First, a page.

Sight of the navigator

An ESA-sponsored research programme is attempting to make satellite navigation available both outdoors and inside buildings.

The results of the DINGPOS (Demonstrator for Indoor GNSS Positioning) project could mean drivers will one day park their car, unclip their sat-nav device and use it to navigate the walkways of an indoor shopping centre or airport.

The idea, said DINGPOS researcher Manuel Toledo, is to make Global Navigation Satellite Systems (GNSS) more seamless.

Toledo, who heads the navigation technologies and applications division within Spanish technology firm GMV, explained that the reception of GNSS signals is severely attenuated by reflections indoors.

’Normal GNSS receivers cannot work in these conditions,’ he said.

The aim of the project is to develop technologies that will receive signals from GPS and the Galileo system indoors.

Drivers could park their car, unclip their satnav and use it to navigate around an airport

The researchers recently unveiled a working prototype that combines a highly sensitive receiver that can detect GNSS signals, with additional positioning methods. These include local Wi-Fi-based positioning and map-matching, which associates the user’s location data with a computer model of the building concerned.

The other method attains position and velocity information from a user with MEMS Inertial Measurement Units, which integrate accelerometers and gyroscopes.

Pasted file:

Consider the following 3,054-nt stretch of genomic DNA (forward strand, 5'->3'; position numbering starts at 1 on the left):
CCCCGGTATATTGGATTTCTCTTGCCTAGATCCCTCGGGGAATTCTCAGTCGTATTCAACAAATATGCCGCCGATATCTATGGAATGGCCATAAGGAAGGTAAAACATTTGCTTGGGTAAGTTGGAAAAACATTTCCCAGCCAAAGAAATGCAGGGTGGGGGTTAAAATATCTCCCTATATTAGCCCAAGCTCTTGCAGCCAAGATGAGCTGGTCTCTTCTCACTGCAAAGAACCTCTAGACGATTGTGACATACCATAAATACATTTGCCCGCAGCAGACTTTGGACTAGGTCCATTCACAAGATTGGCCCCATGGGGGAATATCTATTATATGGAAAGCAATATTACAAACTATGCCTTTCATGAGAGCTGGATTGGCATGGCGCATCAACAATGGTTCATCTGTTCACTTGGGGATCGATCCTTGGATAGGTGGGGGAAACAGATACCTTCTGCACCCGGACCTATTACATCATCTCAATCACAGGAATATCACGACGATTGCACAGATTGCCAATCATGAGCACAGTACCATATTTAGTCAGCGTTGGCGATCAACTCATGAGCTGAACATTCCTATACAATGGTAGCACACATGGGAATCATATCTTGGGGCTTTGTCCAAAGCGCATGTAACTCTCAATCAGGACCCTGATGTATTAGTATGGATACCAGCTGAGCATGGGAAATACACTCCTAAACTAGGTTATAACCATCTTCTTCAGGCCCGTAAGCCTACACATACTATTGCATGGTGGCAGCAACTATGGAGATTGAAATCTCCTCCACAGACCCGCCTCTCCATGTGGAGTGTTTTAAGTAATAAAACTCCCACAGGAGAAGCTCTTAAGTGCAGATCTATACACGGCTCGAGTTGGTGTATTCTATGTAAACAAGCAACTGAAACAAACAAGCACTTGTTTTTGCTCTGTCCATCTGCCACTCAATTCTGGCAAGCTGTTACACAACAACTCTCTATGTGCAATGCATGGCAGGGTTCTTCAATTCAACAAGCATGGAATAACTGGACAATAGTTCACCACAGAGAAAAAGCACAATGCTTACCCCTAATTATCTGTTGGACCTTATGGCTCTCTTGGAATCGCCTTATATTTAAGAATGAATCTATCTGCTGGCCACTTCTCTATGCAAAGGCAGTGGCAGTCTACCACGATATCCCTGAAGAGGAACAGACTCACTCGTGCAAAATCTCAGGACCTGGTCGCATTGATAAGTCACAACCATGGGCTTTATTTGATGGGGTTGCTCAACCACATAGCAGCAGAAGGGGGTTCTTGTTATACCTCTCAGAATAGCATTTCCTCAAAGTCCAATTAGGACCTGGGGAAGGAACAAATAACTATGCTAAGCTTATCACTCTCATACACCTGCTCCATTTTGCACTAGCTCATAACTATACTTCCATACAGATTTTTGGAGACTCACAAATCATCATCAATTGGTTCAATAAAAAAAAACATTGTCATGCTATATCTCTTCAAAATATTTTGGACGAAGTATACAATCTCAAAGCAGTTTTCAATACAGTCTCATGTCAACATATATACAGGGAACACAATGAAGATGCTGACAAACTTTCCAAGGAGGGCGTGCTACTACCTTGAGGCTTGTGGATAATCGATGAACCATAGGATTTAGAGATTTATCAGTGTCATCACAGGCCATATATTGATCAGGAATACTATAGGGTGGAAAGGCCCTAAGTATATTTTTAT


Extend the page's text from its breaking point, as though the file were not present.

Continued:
The GNSS signals are then hybridised with these alternative positioning technologies to provide seamless ubiquitous navigation.

The DINGPOS system was tested at the European Navigation Laboratory at ESTEC and the Galileo Test and Development Environment in Germany. The researchers say their current proof-of-concept platforms are too bulky, but new design and processing algorithms would allow a similar system to be integrated into a hand-held device.

The technology will be aimed at emergency services, but commercial uses are also being considered.

Toledo said a DINGPOS system would complement the Galileo system, due for launch after 2013. ’Galileo has built-in signal design features to support the acquisition and tracking of signals in an indoor environment,’ he said.

’If the GNSS was commercially available when Galileo starts operation, Galileo will be received as a universal navigation solution.’